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Community stepping up for disabled Yorkville veteran

Needing get food table Patty Ziegler her husbShawn get help from Nancy (left) volunteer Kendall County Food Pantry Thursday January

Needing to get food on the table Patty Ziegler and her husband Shawn get help from Nancy (left), a volunteer at the Kendall County Food Pantry on Thursday, January 31, 2013. Shawn Ziegler was injured in Iraq in 2006, but is not getting his benefits and having trouble receiving the disability pay the Veterans Administration says he should get. | Steven Buyansky~Sun-Times Media

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Updated: March 14, 2013 6:13AM

The doorbell rang around dinner time. And when former Army Sgt. Shawn Ziegler went to answer it, he saw a man in blue jeans with graying hair standing on his front porch.

“Are you Shawn Ziegler,” the stranger asked.

“Yes, sir, I am,” replied the Yorkville man, who had served tours in both Iraq and Afghanistan.

“I read the newspaper article about you,” the visitor responded. “My name is Phil.”

He handed Ziegler a bank envelope. “Semper fi,” he said, uttering the motto of the United States Marines that is Latin for “always loyal.”

Then he turned and walked away.

A surprised Ziegler went into the kitchen — bare except for the groceries he and wife Patty had picked up recently at the Kendall County Food pantry — and opened the envelope.

He looked at the contents in shock. It was filled with $50 bills.

He counted the money. When he told Patty the amount totaled $1,000, she began to cry.

Ziegler became emotional, too. For a man used to providing for his family and defending his country, accepting charity is not easy. Touched by the kindness of strangers, he went into the bedroom and sat on his bed.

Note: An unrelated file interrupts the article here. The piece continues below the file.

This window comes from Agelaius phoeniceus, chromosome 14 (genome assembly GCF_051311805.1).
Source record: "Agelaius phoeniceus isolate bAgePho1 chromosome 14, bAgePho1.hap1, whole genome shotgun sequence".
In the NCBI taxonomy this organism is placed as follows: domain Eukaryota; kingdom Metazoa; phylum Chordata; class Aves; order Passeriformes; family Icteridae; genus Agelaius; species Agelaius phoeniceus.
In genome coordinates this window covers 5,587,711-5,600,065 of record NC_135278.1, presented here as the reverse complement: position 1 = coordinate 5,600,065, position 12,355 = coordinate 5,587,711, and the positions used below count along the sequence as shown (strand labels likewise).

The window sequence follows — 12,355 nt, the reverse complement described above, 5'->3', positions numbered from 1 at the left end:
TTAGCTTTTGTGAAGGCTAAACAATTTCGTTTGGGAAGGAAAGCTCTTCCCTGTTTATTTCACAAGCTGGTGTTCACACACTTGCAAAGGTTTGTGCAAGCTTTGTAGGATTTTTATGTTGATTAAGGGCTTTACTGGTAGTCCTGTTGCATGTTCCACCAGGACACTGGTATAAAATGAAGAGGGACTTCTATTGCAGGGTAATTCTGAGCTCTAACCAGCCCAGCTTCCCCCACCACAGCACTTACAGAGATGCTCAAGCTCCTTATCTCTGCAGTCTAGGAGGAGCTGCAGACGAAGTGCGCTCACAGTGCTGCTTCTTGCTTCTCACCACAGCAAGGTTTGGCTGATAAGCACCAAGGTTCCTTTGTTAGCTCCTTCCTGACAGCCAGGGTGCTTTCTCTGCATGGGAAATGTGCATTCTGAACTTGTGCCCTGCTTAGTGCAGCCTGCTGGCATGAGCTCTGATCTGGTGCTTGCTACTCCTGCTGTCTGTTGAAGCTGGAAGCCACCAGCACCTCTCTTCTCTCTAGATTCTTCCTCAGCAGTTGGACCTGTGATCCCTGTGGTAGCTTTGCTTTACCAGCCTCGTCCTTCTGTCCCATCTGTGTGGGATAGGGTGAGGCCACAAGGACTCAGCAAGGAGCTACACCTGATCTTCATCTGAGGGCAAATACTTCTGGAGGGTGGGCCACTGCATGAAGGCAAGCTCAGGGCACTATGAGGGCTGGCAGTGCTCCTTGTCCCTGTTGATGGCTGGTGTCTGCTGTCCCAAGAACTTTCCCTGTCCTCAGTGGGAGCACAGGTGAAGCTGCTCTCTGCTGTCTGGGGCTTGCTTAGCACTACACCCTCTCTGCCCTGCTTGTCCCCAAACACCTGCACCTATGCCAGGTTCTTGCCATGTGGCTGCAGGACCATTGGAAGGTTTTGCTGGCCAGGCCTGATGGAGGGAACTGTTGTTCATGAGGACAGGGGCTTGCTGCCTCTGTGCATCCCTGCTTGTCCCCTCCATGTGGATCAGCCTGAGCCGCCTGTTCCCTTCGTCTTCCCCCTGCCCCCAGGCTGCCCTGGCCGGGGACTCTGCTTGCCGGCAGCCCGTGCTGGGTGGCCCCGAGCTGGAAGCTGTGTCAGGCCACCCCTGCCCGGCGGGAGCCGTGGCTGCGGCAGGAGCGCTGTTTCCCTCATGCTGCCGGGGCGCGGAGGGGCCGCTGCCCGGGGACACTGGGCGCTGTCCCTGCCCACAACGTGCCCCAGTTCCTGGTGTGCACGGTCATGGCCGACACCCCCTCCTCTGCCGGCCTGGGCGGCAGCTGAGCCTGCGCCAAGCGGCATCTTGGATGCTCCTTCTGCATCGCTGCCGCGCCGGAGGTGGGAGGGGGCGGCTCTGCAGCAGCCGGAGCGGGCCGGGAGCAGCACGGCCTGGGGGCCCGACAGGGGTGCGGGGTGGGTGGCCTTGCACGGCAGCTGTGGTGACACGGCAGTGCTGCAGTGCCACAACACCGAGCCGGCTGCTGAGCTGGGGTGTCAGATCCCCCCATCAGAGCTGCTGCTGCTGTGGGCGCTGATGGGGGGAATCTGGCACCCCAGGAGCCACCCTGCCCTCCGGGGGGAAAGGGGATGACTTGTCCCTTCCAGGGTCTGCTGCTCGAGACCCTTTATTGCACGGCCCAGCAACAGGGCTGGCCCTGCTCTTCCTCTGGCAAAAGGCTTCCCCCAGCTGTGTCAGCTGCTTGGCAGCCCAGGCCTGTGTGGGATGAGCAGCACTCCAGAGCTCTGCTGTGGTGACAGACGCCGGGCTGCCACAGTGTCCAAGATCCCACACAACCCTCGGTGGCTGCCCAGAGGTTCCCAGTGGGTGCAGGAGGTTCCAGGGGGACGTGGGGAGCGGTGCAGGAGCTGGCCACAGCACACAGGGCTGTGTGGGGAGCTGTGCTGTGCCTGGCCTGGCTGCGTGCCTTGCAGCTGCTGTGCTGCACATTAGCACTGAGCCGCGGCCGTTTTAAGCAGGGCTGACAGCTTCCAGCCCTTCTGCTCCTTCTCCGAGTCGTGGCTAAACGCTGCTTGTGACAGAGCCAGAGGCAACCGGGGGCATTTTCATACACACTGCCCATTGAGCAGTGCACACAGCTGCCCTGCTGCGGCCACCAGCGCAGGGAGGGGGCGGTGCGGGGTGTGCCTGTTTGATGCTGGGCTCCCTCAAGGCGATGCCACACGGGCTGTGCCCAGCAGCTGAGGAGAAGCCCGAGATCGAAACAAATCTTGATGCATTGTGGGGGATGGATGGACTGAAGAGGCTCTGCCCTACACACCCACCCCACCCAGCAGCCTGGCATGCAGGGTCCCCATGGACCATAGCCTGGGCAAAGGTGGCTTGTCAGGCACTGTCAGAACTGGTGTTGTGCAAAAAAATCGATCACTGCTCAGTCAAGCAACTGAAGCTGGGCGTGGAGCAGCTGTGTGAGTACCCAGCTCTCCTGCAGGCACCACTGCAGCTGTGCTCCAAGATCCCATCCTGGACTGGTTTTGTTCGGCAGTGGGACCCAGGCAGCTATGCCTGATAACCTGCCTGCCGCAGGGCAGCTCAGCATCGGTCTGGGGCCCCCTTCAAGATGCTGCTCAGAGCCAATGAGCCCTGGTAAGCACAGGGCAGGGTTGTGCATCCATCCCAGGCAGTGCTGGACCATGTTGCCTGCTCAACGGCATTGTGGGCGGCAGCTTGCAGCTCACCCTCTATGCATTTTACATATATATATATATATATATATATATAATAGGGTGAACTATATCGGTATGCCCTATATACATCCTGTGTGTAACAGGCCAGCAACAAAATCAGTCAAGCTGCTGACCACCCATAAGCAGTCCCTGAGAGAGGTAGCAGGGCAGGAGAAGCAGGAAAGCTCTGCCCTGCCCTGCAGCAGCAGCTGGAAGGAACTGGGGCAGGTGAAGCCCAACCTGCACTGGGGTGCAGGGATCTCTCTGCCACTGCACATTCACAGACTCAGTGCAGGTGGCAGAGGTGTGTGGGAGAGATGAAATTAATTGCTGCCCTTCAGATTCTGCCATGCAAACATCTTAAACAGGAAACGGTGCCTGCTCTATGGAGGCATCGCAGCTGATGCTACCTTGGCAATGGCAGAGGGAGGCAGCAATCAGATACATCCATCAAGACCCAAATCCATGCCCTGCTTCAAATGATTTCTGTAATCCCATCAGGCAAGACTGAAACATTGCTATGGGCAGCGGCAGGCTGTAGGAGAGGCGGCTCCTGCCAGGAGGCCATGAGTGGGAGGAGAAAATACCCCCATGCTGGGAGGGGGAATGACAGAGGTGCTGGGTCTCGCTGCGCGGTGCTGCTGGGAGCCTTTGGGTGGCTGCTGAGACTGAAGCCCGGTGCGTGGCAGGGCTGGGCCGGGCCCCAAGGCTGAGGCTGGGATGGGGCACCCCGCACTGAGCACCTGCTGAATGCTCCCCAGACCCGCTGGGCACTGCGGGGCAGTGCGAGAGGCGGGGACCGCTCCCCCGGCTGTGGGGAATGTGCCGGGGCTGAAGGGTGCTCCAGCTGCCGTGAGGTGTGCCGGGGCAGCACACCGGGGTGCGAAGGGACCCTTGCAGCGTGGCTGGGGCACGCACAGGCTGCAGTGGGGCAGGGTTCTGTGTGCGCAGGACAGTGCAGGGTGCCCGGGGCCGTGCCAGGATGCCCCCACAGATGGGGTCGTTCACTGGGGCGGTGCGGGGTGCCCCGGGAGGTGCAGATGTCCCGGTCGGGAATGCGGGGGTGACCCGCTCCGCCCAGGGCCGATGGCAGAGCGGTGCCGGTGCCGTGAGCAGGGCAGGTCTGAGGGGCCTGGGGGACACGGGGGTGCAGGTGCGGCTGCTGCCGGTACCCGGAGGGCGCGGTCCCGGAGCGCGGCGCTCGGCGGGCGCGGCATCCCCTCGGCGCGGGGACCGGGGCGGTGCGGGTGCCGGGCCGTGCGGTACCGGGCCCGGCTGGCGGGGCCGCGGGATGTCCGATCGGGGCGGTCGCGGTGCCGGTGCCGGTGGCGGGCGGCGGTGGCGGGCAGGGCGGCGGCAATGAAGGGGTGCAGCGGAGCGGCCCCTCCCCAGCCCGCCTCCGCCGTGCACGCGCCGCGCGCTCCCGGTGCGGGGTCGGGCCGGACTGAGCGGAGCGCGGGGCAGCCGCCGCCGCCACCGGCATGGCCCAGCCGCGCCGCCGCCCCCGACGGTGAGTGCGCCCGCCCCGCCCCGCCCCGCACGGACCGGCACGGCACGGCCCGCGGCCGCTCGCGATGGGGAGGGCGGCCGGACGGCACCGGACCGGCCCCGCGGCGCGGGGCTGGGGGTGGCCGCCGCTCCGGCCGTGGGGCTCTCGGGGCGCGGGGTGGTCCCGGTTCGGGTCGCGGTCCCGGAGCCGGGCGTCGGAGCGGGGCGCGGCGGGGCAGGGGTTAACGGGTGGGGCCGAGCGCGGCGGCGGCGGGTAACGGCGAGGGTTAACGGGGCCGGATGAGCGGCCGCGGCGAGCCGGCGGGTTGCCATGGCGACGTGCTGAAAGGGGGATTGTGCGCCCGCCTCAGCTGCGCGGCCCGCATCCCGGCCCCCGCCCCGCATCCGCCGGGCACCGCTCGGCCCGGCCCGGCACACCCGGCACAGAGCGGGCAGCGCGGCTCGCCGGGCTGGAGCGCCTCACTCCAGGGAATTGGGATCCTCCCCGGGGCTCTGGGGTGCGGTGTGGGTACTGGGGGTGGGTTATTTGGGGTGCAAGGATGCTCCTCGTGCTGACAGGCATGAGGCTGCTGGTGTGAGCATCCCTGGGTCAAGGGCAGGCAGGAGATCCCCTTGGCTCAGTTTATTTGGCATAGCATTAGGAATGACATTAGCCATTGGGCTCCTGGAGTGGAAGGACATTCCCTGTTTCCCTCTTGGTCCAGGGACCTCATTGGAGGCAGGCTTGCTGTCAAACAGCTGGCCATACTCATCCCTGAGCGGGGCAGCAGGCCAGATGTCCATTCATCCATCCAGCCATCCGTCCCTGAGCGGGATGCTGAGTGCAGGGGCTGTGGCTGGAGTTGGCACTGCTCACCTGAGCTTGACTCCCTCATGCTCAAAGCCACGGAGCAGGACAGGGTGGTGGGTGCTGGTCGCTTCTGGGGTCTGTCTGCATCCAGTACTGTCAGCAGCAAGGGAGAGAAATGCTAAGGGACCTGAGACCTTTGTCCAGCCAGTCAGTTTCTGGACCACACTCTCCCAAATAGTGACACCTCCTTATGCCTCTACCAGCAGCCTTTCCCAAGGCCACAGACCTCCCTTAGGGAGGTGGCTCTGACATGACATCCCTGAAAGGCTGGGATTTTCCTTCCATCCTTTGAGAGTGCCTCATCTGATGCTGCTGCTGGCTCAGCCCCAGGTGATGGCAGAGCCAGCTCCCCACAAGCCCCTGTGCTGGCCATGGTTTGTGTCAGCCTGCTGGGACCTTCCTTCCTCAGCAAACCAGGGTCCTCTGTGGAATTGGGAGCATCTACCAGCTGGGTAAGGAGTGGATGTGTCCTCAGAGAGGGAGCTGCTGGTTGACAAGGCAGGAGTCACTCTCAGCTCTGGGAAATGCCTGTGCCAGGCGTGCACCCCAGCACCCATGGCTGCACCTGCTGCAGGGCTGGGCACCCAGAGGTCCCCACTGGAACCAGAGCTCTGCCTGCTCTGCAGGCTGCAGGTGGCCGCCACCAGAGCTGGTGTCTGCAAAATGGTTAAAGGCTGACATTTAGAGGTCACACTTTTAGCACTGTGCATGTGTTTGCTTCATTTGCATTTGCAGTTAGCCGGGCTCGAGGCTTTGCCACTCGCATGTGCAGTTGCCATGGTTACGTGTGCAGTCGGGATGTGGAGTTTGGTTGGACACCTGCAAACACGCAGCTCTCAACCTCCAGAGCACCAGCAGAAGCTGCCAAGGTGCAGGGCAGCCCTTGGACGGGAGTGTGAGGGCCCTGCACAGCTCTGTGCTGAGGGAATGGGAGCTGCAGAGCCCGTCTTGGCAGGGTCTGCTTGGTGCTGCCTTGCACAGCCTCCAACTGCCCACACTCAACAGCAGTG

Only then, did he allows the tears to fall.


Shawn Ziegler’s plight, described on these pages last week, may not be uncommon. But it is unacceptable. Ziegler was forced from active duty by the United States Army — because of an ongoing elbow injury sustained his first tour in Iraq — a few months shy of the 20 years he needed to be eligible for a pension and insurance benefits. And, while the VA gave him 80 percent disability, the Army put that number at 20 percent — 10 percent shy of what he needed for full benefits. Already struggling as a carpenter in this rough economy, Ziegler became more desperate after his wife lost her retail job recently. And it didn’t help the backlogged VA owed him $2,000 in benefit payments.

By the time I heard about the family, they were dealing with overdue mortgage and utility bills, an empty pantry and both cars in need of repairs. But the generous and anonymous (Marine?) Phil was not the only one who responded to the story. Other people reached out. A few sent checks; some supplied food. And the wife of a Vietnam veteran called about the possibility of part-time work for Shawn, which would mean a regular paycheck this family needs so badly.

One outraged reader even sent letters and copies of the story to President Obama, as well as our state senators and representatives.

In other good news, Patty has had three interviews — no job offer as of publication — with a local grocery chain for a part-time position. And Ziegler also heard from the VA: A meeting has been set up later this month to review his case, and he’s hopeful it’s not more of the runaround he’s gotten in the past.

I’d love to print all the names of the people who responded so generously to this story ... but I know publicity is not what they are seeking. On this, Ash Wednesday, when the church tells us this is not only a season of giving up, but giving back, I can’t help but think how appropriate it is to write about the angels among us.

“We are not used to being on this end,” said Patty Ziegler of the generosity that’s been extended to her family. “But I told Shawn there is a lesson in all of this ... not just for us, but for others, too.”

Shawn Ziegler plans to write thank you notes where possible. Some of the letters had return addresses. But Phil?

“It was clear he did not want us to know who he was,” said Shawn.

Ahh, but we already do.

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